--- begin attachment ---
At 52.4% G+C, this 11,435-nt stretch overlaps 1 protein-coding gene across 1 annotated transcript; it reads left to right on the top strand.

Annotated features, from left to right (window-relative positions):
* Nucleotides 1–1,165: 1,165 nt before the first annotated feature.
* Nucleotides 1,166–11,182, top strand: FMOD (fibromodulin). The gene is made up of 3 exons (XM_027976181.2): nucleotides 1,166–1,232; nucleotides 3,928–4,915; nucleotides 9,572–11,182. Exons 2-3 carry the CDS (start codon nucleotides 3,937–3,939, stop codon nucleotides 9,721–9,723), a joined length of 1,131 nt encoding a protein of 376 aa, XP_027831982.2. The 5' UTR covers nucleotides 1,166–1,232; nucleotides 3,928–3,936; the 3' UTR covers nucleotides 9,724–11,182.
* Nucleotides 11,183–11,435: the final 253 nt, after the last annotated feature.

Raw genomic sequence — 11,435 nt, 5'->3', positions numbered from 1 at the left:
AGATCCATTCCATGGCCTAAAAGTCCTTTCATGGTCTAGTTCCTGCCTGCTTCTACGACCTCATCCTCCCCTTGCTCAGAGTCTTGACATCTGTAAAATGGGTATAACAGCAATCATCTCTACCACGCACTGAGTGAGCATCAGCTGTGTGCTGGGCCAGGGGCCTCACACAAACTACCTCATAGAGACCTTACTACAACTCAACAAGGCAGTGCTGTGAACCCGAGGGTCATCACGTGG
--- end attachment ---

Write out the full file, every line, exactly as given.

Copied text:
At 52.4% G+C, this 11,435-nt stretch overlaps 1 protein-coding gene across 1 annotated transcript; it reads left to right on the top strand.

Annotated features, from left to right (window-relative positions):
* Nucleotides 1–1,165: 1,165 nt before the first annotated feature.
* Nucleotides 1,166–11,182, top strand: FMOD (fibromodulin). The gene is made up of 3 exons (XM_027976181.2): nucleotides 1,166–1,232; nucleotides 3,928–4,915; nucleotides 9,572–11,182. Exons 2-3 carry the CDS (start codon nucleotides 3,937–3,939, stop codon nucleotides 9,721–9,723), a joined length of 1,131 nt encoding a protein of 376 aa, XP_027831982.2. The 5' UTR covers nucleotides 1,166–1,232; nucleotides 3,928–3,936; the 3' UTR covers nucleotides 9,724–11,182.
* Nucleotides 11,183–11,435: the final 253 nt, after the last annotated feature.

Raw genomic sequence — 11,435 nt, 5'->3', positions numbered from 1 at the left:
AGATCCATTCCATGGCCTAAAAGTCCTTTCATGGTCTAGTTCCTGCCTGCTTCTACGACCTCATCCTCCCCTTGCTCAGAGTCTTGACATCTGTAAAATGGGTATAACAGCAATCATCTCTACCACGCACTGAGTGAGCATCAGCTGTGTGCTGGGCCAGGGGCCTCACACAAACTACCTCATAGAGACCTTACTACAACTCAACAAGGCAGTGCTGTGAACCCGAGGGTCATCACGTGG